Advanced Psychology Research Workshop for PSYC 4000/4001/4170 Students
- Are you looking to improve the quality of your research papers?
- Would you like to impress your professor with a solid literature review?
- Would identifying relevant and available psychological tests take your research up a notch?
- Does doing all the above more efficiently and with less frustration sound appealing?
The Advanced Psychology Research Workshop has been developed for students enrolled in PSYC 4000/4001/4170. The workshop will cover:
- Advanced search techniques for major databases such as PsycInfo and Medline
- Major reference sources for psychology
- Citation searching using Web of Science and other tools
- Identifying and locating psychological tests
- Organizing your research materials with bibliographic management tools, such as RefWorks and Zotero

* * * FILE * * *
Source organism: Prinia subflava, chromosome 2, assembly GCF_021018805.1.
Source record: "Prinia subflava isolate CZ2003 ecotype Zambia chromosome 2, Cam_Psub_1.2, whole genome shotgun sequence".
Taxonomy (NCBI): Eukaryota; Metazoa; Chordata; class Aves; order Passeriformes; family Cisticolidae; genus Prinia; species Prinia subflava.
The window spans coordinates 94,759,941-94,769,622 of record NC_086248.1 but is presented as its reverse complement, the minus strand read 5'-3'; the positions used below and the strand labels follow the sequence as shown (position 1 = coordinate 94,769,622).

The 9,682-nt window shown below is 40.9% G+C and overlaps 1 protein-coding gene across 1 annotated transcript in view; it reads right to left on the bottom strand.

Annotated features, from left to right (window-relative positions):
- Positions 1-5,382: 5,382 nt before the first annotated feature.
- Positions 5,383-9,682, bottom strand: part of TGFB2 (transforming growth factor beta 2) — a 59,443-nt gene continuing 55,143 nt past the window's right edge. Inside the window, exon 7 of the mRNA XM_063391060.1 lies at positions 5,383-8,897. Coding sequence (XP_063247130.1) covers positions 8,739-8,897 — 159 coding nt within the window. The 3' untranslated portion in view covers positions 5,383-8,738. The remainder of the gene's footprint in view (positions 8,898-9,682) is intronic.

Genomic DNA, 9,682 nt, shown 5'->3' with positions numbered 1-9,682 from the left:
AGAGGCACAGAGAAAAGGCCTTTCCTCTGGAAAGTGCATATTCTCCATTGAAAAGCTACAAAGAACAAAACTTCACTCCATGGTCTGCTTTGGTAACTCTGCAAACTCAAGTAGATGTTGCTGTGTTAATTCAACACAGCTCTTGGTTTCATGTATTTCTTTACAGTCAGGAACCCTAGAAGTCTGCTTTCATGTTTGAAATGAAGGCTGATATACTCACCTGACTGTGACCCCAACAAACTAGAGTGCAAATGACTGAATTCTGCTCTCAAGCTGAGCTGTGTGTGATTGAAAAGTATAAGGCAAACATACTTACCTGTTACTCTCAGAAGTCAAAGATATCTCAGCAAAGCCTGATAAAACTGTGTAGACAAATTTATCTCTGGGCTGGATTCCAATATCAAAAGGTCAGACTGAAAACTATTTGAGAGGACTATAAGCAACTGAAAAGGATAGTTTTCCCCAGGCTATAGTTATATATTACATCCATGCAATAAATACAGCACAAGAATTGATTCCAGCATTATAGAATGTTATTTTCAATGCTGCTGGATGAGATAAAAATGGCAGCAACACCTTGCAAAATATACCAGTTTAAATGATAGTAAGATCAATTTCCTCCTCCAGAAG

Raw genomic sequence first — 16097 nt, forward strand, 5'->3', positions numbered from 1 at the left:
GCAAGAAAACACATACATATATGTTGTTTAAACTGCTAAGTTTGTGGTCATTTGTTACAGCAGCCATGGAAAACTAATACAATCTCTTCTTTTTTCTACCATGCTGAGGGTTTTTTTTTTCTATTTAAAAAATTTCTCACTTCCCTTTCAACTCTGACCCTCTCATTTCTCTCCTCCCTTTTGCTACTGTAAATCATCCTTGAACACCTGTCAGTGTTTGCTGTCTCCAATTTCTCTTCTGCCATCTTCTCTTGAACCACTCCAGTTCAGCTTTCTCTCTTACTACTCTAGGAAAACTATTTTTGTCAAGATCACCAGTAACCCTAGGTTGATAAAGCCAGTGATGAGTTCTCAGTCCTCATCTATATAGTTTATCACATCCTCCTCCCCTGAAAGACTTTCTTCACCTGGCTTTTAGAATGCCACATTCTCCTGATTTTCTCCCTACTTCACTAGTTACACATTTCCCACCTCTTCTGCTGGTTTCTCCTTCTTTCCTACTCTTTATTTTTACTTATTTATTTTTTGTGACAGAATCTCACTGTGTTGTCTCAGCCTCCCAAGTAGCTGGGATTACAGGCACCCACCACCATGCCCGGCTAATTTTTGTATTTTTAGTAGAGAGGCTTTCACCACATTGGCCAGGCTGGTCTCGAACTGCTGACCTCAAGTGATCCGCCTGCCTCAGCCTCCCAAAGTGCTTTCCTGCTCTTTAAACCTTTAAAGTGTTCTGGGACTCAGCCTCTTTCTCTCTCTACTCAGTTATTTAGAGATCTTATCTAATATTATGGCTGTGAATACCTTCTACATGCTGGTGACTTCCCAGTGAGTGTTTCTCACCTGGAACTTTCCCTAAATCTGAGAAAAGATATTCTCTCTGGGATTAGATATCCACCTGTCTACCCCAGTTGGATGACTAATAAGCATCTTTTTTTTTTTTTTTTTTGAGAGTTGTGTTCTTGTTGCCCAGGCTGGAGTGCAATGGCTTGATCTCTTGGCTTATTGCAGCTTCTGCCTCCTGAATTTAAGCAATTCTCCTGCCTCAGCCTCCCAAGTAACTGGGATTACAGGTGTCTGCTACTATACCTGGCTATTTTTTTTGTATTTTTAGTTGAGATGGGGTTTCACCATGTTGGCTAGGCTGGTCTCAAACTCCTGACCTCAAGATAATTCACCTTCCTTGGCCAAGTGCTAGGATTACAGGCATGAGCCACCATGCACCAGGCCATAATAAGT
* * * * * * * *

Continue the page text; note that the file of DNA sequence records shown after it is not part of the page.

It will be hands-on in a computer lab and you are encouraged to ask questions. Ideally, you will come prepared with a research topic for the purposes of hands-on practice during the class, but don’t hesitate to sign up for a session even if you only have some initial thoughts about the directions that your research may take you.
Each workshop covers identical content (so only sign up for one) and is held in Scott Library.
How to Sign Up:
You can sign up on a first-come basis using this online booking form at the following address: http://bit.ly/Pbk64a
Questions? Please contact Adam Taves, Psychology Librarian, firstname.lastname@example.org.
Psychology department poster day event.
Poster day was held on March 4th 2016 at Vari Hall Rotunda, 2016 poster day event pictures. Although there were many outstanding posters, the judges were able to select two for the poster awards. They are:
1: Graham McCreath, Evaluation of a Psychoeducational Intervention for Cancer Survivors Experiencing Cognitive Difficulties, supervised by Dr. Jill Rich
2: Andrew Lauzon, There's something about that Groove: Rhythm Improves Detectin of Audio but not Vibro-tactile Asynchronies, supervised by Dr. Laurence Harris